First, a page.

Spherical trigonometry is the branch of spherical geometry that deals with the metrical relationships between the sides and angles of spherical triangles, traditionally expressed using trigonometric functions. On the sphere, geodesics are great circles. Spherical trigonometry is of great importance for calculations in astronomy, geodesy, and navigation.

In this article, we will introduce some basic concepts and formulas of spherical trigonometry, and show you how to solve some common problems with PDF download of solved exercises.

## What is a spherical triangle?

A spherical triangle is a figure formed by three great circles on the surface of a sphere. A great circle is a circle that divides the sphere into two equal hemispheres. The vertices of a spherical triangle are the points where the great circles intersect, and the sides are the arc lengths of the great circles between the vertices.

The angles of a spherical triangle are the dihedral angles between the planes that contain the great circles. The sum of the angles of a spherical triangle is always greater than 180 degrees, and less than 540 degrees. The difference between 180 degrees and the sum of the angles is called the spherical excess, and it is proportional to the area of the spherical triangle.

## What are some basic formulas of spherical trigonometry?

There are many formulas that relate the sides and angles of a spherical triangle, but we will only mention some of the most important ones here. For more details, you can refer to Wikipedia or Wolfram MathWorld.

Let a spherical triangle have sides α, β, and γ, and angles A, B, and C opposite to them. Then we have:

• The cosine rules for sides:
cos α = cos β cos γ + sin β sin γ cos A
cos β = cos γ cos α + sin γ sin α cos B
cos γ = cos α cos β + sin α sin β cos C
• The sine rule for sides:
sin α / sin A = sin β / sin B = sin γ / sin C
• The cosine rules for angles:
cos A = -cos B cos C + sin B sin C cos α
cos B = -cos C cos A + sin C sin A cos β
cos C = -cos A cos B + sin A sin B cos γ
• The area formula:
Area = R^2 E
where R is the radius of the sphere, and E is the spherical excess.

## How to solve spherical trigonometry problems?

To solve spherical trigonometry problems, we need to apply the appropriate formulas to find the unknown sides or angles of a given spherical triangle. Depending on the given information, we may need to use different methods or combinations of formulas.

Here are some examples of common types of problems:

1. Given three sides, find an angle.
In this case, we can use one of the cosine rules for sides to find an angle. For example, if we know α, β, and γ, we can find A by solving:
cos A = (cos α – cos β cos γ) / (sin β sin γ)
2. Given two sides and an angle opposite to one of them, find another angle.
In this case, we can use one of the cosine rules for angles to find another angle. For example, if we know α, β, and C, we can find A by solving:
cos A = (-cos C + cos α cos β) / (sin α sin β)
3. Given two angles and a side opposite to one of them, find another side.
In this case, we can use one of the sine rules for sides to find another side. For example, if we know A, B, and α, we can find β by solving:
sin β = (sin α / sin A) sin B
4. Given three angles, find a side.
In this case, we can use one of the cosine rules for sides or angles to find a side. For example, if we know A, B, and C, we can find α by solving:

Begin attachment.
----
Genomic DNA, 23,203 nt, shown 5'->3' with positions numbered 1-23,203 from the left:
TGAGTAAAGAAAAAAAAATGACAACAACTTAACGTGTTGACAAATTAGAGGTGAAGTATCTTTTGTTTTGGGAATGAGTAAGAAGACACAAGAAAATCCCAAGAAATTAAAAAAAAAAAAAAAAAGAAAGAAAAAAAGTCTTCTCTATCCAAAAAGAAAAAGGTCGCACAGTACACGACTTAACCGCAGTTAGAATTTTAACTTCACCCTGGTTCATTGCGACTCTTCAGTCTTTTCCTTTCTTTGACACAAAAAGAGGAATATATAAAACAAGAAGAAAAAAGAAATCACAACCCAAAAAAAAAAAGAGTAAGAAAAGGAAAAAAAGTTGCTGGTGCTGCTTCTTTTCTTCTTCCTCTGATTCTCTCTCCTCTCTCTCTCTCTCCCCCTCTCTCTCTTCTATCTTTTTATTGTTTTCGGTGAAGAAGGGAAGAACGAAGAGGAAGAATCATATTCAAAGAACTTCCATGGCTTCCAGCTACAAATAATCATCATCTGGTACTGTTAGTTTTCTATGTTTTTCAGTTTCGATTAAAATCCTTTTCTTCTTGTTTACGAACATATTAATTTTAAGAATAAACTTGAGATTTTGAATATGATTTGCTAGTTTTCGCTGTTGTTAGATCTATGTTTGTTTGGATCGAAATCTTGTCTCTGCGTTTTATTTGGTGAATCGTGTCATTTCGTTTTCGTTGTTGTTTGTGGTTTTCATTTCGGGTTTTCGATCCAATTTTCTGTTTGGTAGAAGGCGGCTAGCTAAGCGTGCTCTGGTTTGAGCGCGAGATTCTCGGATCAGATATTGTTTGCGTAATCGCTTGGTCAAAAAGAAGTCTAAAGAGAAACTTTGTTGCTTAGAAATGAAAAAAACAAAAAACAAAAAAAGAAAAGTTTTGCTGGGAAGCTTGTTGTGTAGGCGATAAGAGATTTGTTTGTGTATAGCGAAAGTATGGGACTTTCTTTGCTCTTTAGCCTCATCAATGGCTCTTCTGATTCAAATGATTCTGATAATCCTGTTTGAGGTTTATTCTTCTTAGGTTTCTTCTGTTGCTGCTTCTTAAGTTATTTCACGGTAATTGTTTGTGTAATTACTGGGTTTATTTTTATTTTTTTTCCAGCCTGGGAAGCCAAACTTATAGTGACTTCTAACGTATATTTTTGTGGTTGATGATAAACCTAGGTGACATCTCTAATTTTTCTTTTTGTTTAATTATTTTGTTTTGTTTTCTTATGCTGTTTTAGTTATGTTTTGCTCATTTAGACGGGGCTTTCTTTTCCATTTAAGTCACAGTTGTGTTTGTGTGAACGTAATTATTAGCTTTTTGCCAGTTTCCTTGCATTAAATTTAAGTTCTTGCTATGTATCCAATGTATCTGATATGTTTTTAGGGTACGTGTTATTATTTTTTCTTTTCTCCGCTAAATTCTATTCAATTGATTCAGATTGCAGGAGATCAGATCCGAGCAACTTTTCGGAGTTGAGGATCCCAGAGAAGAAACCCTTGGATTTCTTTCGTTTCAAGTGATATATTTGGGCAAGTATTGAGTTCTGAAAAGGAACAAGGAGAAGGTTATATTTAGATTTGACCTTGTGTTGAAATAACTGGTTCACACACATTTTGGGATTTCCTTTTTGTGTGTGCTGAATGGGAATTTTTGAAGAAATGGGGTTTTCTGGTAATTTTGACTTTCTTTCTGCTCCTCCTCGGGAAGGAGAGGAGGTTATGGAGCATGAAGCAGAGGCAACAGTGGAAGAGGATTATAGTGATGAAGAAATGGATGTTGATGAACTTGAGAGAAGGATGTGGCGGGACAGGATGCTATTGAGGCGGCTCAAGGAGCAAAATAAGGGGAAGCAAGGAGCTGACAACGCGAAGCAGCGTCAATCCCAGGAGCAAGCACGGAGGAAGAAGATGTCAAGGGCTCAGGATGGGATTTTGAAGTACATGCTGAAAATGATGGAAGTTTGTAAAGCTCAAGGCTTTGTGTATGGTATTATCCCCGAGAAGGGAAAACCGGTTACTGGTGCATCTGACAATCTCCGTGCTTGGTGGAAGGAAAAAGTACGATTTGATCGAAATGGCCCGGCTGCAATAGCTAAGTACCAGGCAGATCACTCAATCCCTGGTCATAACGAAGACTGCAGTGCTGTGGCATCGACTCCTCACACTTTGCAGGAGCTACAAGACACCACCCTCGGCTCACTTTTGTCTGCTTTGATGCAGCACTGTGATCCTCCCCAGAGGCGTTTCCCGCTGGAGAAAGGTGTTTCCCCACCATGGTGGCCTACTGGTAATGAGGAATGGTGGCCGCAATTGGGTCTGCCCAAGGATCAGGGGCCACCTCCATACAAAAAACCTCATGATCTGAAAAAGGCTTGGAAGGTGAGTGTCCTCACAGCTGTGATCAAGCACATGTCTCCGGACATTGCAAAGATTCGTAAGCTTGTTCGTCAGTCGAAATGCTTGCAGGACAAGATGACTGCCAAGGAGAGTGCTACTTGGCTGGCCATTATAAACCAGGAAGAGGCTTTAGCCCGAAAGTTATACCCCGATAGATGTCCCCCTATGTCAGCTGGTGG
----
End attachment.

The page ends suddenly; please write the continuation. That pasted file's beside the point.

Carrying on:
cos α = -cos B cos C + sin B sin C cos A

## Where can I find more exercises and solutions for spherical trigonometry?

If you want to practice your skills and test your knowledge of spherical trigonometry, you can find many exercises and solutions online. Here are some sources that you can use:

These sources will help you learn more about spherical trigonometry and improve your problem-solving skills. You can also search for more exercises and solutions on the internet, or create your own problems using the formulas and methods that you have learned.

## What are some tips or tricks for solving spherical trigonometry problems?

Solving spherical trigonometry problems can be challenging, especially if you are not familiar with the formulas and methods. Here are some tips or tricks that may help you:

• Draw a clear and accurate diagram of the spherical triangle, and label all the given and unknown sides and angles. This will help you visualize the problem and choose the appropriate formulas.
• Use the mnemonic ABC to remember the order of the sides and angles of a spherical triangle: A is opposite to α, B is opposite to β, and C is opposite to γ.
• Use the mnemonic SAS to remember the cosine rules for sides: Side-Angle-Side. For example, to find the side opposite to A, use the formula that involves the sides adjacent to A and the angle between them.
• Use the mnemonic SSS to remember the sine rule for sides: Side-Side-Side. For example, to find the ratio of two sides, use the formula that involves the sines of the opposite angles.
• Use the mnemonic ASA to remember the cosine rules for angles: Angle-Side-Angle. For example, to find the angle opposite to α, use the formula that involves the angles adjacent to α and the side between them.
• Use a calculator or a table of trigonometric functions to find the values of sines and cosines. Make sure you set your calculator to radians mode, and round your answers to a suitable degree of accuracy.
• Check your answers by substituting them back into the original problem or using another formula. If your answers are correct, they should satisfy all the given conditions and constraints.

These tips or tricks will help you solve spherical trigonometry problems more easily and efficiently. You can also practice more exercises and solutions to gain more confidence and experience.